Chang Mok Lee, Jae Yong Kim and Hungwon Tchah*
Department of Ophthalmology, University of Ulsan College of Medicine, South KoreaFulltext PDF
Diagnosis of Acanthamoeba keratitis is challenging, and the available treatments are lengthy and not fully effective against all strains. It takes a lot of time to make a correct diagnosis and after a successful medical treatment, significant corneal opacity which reduces vision are remained. A 19-year-old female orthokeratology lens wearer presented with a persistent bilateral corneal ulcer. There was a total corneal infiltration with circumferential neovascularization. The patient was started on intensive anti-acanthamoeba therapy with topical polyhexanide methylene biguanide (0.02%) and chlorhexidine (0.02%) eye drops after confirmation of acanthamoeba growth on the non-nutrient agar. Despite this combination therapy, her condition failed to improve, oral voriconazole (200 mg twice daily) and topical bevacizumab (8 mg/ml thrice daily) were started after admission. After 4 months of treatment, her cornea was healed with neovascularization and bilateral Deep Anterior Lamellar Keratoplasty (DALK) was performed one year after the onset of symptoms. Clinicians should be mindful of Acanthamoeba keratitis in all contact lens wearers. Patients with Acanthamoeba keratitis with visually significant stromal opacification can achieve excellent visual outcomes and realize a significant improvement in corneal transparency by undergoing DALK.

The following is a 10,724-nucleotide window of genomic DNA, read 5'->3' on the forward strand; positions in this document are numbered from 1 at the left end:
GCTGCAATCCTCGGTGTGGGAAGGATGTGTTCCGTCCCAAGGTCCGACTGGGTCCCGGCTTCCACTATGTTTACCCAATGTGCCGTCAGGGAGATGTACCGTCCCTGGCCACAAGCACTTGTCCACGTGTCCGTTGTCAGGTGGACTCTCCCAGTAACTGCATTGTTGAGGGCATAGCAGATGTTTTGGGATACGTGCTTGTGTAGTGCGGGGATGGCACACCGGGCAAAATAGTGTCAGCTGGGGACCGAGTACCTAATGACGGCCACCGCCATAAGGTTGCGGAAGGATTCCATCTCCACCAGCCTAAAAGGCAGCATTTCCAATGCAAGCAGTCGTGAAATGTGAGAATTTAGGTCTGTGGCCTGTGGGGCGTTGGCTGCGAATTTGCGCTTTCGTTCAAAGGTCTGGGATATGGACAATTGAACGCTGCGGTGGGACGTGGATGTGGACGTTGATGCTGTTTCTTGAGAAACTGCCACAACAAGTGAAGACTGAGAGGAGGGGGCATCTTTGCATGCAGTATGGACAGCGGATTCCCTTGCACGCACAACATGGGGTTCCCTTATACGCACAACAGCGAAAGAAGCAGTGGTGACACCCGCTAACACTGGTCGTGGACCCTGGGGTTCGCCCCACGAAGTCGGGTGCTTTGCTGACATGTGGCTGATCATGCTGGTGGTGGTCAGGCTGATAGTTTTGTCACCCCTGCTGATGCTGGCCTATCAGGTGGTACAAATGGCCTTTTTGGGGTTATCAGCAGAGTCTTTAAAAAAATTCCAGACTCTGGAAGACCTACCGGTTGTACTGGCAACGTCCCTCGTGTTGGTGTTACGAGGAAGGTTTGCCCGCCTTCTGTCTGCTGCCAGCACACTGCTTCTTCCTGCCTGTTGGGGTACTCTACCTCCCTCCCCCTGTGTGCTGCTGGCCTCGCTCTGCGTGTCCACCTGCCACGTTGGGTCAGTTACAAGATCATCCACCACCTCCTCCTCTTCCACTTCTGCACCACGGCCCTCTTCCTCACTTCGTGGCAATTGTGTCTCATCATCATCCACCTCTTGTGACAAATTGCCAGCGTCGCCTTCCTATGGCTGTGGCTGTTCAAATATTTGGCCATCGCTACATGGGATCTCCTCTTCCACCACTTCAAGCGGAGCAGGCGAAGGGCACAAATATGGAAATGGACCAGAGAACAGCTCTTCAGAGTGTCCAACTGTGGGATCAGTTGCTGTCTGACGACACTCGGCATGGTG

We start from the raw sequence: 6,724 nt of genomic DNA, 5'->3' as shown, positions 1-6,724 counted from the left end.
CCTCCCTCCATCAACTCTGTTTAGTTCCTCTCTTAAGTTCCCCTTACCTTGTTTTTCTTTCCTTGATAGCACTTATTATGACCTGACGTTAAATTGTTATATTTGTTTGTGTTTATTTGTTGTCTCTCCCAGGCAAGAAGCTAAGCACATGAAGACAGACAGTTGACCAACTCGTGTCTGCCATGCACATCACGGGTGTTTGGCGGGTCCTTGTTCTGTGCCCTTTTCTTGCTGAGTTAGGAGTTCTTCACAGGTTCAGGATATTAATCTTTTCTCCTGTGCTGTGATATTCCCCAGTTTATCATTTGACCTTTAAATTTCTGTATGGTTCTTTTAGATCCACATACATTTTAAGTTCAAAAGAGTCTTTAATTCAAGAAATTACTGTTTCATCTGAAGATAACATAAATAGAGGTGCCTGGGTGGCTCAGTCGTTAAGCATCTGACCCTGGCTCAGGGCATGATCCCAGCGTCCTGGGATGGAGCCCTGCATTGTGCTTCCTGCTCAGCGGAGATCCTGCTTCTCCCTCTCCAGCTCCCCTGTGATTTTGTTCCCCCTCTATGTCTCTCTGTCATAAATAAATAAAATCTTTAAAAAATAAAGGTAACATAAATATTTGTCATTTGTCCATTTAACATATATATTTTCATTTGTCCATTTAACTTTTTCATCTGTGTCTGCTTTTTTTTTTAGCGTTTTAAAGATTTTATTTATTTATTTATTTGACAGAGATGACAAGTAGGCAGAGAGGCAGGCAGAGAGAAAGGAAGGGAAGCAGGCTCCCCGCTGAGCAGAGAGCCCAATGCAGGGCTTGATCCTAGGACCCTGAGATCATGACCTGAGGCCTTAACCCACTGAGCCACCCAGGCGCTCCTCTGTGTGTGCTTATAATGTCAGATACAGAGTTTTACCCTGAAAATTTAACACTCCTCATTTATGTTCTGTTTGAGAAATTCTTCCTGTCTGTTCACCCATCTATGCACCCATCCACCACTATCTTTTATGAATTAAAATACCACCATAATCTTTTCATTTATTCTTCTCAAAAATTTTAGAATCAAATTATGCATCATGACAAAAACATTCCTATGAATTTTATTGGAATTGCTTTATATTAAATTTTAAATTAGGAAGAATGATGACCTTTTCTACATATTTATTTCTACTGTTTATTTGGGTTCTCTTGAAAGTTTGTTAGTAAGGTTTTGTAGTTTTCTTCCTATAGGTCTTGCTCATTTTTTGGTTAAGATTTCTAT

Deep anterior lamellar keratoplasty; Acanthamoeba keratitis; Orthokeratology
Lee CM, Kim JY, Tchah H. Deep Anterior Lamellar Keratoplasty (DALK) after Bilateral Acanthamoeba Keratitis in an Orthokeratology Lens Wearer: A Case Report. Ann Clin Case Rep. 2019; 4: 1627.